The warrant for the raid stated that Menepta was under investigation for involvement in a terrorist plot and involvement in a seditious conspiracy to levy war against the U.S. His cell phone had contacts that were the subjects of criminal investigations including money laundering and drug trafficking in Oklahoma City, St. Louis, Detroit, El Paso and Kansas City.
Gray writes that Menepta expressed anti-American extremism in his presence. He would accuse the U.S. of terrorism for slavery and oppressing Muslims. Menepta claimed he confronted an individual he suspected of being a FBI agent for allegedly harassing Muslims.
Menepta and his wife also engaged in fraud that is consistent with Fuqra/MOA operations. After his arrest, the government learned that she did not declare their marriage to the state welfare authorities, which could reduce their government assistance. She was accused of receiving over $2,400 in state money including food stamps over the course of the unreported marriage.[vii]
Al-Qaeda operative Wadih El-Hage, a secretary for Usama Bin Laden who was convicted of involvement in the 1998 bombings of two U.S. embassies in Africa, conducted surveillance for the Fuqra/MOA plot in Arizona to kill Imam Rashad Khalifa in Tucson, Arizona in January 1990.
In 1988, El-Hage attended a major Islamist extremist conference in Oklahoma City. It was organized by individuals linked to Al-Qaeda, Hamas and Muslim Brotherhood.
Hage developed Al-Qaeda cells using an international Islamist network known as Al-Kifah, which was intertwined with Fuqra/MOA. He met with an Egyptian named Mahmud Abouhalima at the Al-Kifah office in Oklahoma City. The Egyptian was later convicted of involvement in the 1993 World Trade Center bombing.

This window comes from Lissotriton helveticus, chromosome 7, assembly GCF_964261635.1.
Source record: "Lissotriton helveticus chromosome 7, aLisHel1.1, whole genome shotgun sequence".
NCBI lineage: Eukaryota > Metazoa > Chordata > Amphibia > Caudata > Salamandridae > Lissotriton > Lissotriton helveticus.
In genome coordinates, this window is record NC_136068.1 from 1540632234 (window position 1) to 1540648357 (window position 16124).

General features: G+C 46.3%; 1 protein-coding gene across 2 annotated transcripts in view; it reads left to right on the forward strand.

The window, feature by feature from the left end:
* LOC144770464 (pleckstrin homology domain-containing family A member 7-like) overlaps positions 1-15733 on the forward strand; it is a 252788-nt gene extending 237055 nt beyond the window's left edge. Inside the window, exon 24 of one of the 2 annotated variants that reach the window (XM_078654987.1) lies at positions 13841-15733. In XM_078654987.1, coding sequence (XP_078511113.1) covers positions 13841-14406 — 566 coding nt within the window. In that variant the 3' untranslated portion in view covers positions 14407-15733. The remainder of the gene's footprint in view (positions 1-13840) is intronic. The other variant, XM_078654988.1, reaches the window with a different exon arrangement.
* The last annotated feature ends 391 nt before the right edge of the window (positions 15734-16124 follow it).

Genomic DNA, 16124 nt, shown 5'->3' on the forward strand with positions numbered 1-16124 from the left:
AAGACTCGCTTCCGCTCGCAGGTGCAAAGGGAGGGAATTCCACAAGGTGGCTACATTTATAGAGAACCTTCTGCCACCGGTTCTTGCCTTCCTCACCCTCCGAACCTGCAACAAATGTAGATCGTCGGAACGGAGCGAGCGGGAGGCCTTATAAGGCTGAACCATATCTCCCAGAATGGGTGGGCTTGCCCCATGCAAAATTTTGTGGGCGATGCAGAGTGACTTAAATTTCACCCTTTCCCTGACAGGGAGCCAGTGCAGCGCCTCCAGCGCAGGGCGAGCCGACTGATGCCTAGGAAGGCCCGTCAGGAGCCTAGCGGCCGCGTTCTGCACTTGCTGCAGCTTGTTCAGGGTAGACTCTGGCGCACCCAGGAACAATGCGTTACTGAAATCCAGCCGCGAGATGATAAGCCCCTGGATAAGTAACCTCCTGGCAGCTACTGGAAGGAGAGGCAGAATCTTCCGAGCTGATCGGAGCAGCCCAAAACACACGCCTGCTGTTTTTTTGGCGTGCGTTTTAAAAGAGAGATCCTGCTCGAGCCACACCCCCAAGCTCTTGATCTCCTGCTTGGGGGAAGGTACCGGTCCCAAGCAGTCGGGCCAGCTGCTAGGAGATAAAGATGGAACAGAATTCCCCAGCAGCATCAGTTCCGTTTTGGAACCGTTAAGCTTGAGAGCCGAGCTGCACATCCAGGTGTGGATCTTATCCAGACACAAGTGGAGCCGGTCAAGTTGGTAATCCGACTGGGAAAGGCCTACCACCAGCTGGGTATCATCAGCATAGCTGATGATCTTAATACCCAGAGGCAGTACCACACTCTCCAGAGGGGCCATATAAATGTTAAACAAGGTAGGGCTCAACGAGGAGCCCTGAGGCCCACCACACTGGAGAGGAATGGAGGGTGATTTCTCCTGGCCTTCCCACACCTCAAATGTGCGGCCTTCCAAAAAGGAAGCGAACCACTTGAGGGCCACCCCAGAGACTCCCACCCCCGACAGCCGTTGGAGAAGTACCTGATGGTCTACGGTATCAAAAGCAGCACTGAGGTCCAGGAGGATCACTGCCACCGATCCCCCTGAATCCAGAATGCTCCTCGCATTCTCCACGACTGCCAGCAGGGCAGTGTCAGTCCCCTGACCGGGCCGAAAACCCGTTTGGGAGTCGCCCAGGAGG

Talihina Training Camp
A MOA-affiliated source confirmed that Talihina was the location of a covert MOA camp in the late 1980s that was overseen by Muhammad Jamal, more commonly known within the group as M.J. Most of the residents moved to the camp in Dallas, Texas that was later abandoned in 1991. The source did not know the status of the Talihina camp since. Another MOA-affiliated source confirmed hearing about a presence in Oklahoma as late as 2002 but did not know any more details.
Mitchell Gray told Ryan Mauro of the Clarion Project that a law enforcement in the state confirmed that a MOA camp existed in or near Talihina by a wooded area. The source had direct knowledge of a small compound in eastern Oklahoma whose members operated mostly in Le Flore County and Lattimore County. The site had about six trailers and was suspected of involvement in drug and weapons trafficking.
The source said that a drug raid took place at the site and explosives were found. It was noted that several Pakistanis claiming to be doctors were in Talihina at the time.
A MOA member in Maryland in 1994 named Bilal Abdullah Ben Benu had an Oklahoma driver’s license. He is linked to the aforementioned address in Oklahoma City that was also used by Mujahid Menepta and the MOA “jamaat administrator” for the state.
He was previously convicted in1992 for lying about his conviction for possession of crack cocaine in Maryland.[viii] Ben Benu had a SKS assault rifle, 9 mm pistol and AK-47 ammunition.[ix] In December 2001, he was arrested while living at the Red House compound in Virginia for weapons trafficking.
The owners of the aforementioned address also owned a mosque in Oklahoma City named Masjid Al-Fatah. A friend of Menepta’s preached there. The friend is from Brooklyn and, like Menepta, was once a Black Panther.
Individuals linked to the address also incorporated the Masjid Al-Salaam mosque. It was the first mosque that Moussaoui contacted after he arrived in the state from Pakistan.
[i] Kane, John and April Wall. “Identifying the Links Between White-Collar Crime and Terrorism,” National White Collar Crime Center, September 2004.
[ii] “Jamaat ul-Fuqra: Gilani Followers Conducting Paramilitary Training in U.S.,” Regional Organized Crime Information Center (dissemination limited to law enforcement), 2006.
[iii] Gray, Mitchell. (2015). I Heard You Were Going on Jihad. Mill City Press.
[viii] “A Nation Challenged: Briefly Noted; Muslim’s Court Case.” New York Times.